When UWindsor nursing professor Kate Kemplin was asked to direct a field hospital for COVID-19 patients in New York City, she answered the call.
Dr. Kemplin took a leave of absence to serve as chief nursing officer and deputy director of the Ryan Larkin New York Presbyterian Field Hospital, a 220-bed COVID-19 facility housed at Columbia University’s athletic dome. It is supported by New York Presbyterian Hospital, a non-profit academic medical system affiliated with Columbia and Cornell schools of medicine and nursing.
Kemplin, a Canadian who joined UWindsor’s nursing faculty in January after teaching at the University of Tennessee, is leading 120 nurses and other staff during the pandemic. A civilian clinician who worked for the U.S. Army in emergency medicine, she was recruited to co-command the hospital by Melissa Givens, a retired U.S. colonel physician with whom Kemplin worked previously. Dr. Givens has established field hospitals for the U.S. military overseas in the past and, together with their advance team, she and Kemplin got the 220-bed hospital operational in just six days, admitting the first patients on April 14.
“It’s nearly everything you would have in a normal brick-and-mortar hospital, but under a dome,” Kemplin said.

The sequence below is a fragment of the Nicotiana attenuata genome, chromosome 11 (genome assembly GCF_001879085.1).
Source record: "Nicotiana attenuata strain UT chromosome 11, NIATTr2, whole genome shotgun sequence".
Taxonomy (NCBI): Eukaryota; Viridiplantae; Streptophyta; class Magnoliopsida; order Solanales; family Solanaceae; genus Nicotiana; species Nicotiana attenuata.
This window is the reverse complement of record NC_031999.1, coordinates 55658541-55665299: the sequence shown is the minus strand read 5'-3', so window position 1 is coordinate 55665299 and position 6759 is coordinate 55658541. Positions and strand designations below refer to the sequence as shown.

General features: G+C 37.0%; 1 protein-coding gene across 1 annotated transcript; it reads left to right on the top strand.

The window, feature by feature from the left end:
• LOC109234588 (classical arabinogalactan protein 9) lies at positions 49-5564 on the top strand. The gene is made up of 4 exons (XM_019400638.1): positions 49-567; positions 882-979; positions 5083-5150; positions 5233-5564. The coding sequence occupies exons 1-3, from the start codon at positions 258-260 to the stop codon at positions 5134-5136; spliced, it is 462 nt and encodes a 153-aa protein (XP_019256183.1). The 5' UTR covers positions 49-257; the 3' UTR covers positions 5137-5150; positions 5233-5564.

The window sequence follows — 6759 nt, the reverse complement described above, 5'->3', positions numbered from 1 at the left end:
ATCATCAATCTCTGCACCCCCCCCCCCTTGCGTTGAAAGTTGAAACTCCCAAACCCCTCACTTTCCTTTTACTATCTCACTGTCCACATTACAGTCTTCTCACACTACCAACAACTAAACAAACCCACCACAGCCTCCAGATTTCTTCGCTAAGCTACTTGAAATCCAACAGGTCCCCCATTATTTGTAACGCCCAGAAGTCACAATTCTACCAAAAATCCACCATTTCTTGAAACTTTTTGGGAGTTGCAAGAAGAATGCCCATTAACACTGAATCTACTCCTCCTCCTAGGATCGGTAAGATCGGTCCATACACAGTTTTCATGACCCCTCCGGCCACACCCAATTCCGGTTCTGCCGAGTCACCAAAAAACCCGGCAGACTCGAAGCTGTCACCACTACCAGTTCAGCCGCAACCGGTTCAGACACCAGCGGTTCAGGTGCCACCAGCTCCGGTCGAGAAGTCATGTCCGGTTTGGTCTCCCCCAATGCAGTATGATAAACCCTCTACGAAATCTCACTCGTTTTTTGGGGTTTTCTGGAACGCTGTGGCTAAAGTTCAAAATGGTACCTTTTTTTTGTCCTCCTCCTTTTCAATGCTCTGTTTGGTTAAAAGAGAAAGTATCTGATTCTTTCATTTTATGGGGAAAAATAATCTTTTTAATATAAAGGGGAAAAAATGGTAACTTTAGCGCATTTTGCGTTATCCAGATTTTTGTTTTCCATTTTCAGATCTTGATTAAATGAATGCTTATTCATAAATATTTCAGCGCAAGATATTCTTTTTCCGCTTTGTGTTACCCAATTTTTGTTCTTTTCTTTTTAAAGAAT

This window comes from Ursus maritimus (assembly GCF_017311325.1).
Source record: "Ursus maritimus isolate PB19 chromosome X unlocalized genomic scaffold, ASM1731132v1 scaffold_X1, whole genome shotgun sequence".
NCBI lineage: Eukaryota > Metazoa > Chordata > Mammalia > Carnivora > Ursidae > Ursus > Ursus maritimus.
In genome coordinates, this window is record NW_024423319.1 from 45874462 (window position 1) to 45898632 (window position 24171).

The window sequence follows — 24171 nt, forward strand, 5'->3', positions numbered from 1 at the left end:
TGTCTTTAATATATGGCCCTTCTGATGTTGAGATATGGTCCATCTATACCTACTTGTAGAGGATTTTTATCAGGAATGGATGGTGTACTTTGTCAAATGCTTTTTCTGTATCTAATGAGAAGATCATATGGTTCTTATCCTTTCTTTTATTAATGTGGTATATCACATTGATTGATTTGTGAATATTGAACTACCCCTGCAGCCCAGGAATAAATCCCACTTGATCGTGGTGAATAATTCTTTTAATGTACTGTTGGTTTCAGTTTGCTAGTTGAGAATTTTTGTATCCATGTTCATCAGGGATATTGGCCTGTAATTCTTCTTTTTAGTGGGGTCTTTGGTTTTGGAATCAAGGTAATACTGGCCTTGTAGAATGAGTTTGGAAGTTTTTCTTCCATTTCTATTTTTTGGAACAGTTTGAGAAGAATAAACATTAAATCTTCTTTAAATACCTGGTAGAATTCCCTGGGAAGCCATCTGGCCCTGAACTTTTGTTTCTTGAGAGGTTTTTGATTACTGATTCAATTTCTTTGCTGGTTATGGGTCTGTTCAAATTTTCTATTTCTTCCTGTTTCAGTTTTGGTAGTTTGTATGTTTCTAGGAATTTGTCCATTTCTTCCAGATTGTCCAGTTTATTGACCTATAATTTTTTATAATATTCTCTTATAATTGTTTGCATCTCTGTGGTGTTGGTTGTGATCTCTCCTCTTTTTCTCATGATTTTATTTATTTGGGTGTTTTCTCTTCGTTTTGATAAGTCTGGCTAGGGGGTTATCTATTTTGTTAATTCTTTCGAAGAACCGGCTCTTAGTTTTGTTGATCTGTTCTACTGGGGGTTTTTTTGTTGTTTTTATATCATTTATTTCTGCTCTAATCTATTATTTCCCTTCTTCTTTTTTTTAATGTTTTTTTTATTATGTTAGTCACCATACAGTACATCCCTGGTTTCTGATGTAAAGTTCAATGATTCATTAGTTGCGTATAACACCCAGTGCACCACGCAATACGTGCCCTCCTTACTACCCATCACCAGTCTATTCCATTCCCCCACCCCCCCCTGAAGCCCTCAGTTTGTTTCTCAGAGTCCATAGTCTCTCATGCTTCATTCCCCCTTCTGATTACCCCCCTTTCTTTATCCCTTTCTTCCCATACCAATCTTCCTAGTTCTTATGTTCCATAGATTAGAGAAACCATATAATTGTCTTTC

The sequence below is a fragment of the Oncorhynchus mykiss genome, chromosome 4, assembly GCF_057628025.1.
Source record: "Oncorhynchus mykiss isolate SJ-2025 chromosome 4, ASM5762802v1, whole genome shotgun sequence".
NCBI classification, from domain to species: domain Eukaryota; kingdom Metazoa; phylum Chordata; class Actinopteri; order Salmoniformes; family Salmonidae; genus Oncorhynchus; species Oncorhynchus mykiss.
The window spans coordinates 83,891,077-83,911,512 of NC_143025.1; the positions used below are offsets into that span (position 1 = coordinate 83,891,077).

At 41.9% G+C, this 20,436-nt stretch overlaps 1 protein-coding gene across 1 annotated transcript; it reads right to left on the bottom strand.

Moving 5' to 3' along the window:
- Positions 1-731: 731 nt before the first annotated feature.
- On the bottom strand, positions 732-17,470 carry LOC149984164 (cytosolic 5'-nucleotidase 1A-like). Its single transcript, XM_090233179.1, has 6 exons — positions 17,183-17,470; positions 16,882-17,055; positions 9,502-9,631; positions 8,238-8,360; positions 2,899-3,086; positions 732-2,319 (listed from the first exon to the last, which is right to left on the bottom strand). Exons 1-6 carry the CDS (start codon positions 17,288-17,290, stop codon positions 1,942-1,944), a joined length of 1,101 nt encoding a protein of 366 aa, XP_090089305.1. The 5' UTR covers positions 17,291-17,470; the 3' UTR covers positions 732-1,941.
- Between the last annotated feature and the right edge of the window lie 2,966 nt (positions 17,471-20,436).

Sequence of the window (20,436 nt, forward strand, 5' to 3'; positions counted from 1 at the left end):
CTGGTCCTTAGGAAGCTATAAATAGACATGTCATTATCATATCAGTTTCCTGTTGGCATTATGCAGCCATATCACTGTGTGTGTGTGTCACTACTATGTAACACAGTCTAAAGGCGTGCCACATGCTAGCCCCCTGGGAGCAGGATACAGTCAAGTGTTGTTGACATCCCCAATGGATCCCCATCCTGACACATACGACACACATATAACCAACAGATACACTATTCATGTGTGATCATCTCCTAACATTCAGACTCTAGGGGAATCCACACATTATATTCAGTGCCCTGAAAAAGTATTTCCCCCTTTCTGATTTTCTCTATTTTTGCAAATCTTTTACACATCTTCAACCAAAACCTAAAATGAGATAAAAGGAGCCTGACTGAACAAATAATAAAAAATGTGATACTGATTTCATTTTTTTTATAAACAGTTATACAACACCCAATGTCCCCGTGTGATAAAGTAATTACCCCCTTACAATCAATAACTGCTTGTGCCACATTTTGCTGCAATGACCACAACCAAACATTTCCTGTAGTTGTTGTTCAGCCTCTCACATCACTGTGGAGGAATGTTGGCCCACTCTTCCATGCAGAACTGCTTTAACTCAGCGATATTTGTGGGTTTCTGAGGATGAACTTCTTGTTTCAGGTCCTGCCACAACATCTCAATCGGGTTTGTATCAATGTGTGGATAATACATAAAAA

The field house is known as “the Bubble,” a positive-pressure environment in which all patients are COVID-positive, presenting unique challenges for protecting staff. After reviewing best practices and lessons learned worldwide, Kemplin employed strict mandates for personal protective equipment to protect staff.
“Nurses are not expendable and I will protect them with every tool at my disposal,” she said. “To date, no staff working here have exhibited signs of COVID19 infection and we have passed initial incubation periods.”
The patients come from all over NYC. They are on the mend, but not fully recovered from the virus, Kemplin said. Most of the patients had been in hospital an average of three weeks before arriving. Kemplin said the greatest honour in serving in NYC has been getting patients home to their families, in addition to naming the field hospital. She named it after Ryan F. Larkin, a decorated U.S. Navy Seal medic who died by suicide in 2017 after serving in Iraq and Afghanistan.
Larkin’s family donated his brain to the Center for Neuroscience and Regenerative Medicine at the U.S. military’s medical school, the Uniformed Services University in Bethesda, Maryland. Findings suggest a link between suicide and brain trauma suffered in combat. Kemplin’s ex-husband, another former special operations service member who committed suicide in 2019, also had traumatic brain injury. Kemplin ensured his brain was sent to the same laboratory after his death.
The suicide rate among special operations military members is three times that of the regular population, said Kemplin, whose second doctorate focusses on resilience and suicide in special operations populations. Her research, as well as being a military spouse, has kept Kemplin involved with military medical communities. When she and Givens put out a call to colleagues for medical staff to work in the field hospital, about 700 people with military ties responded in the first 48 hours.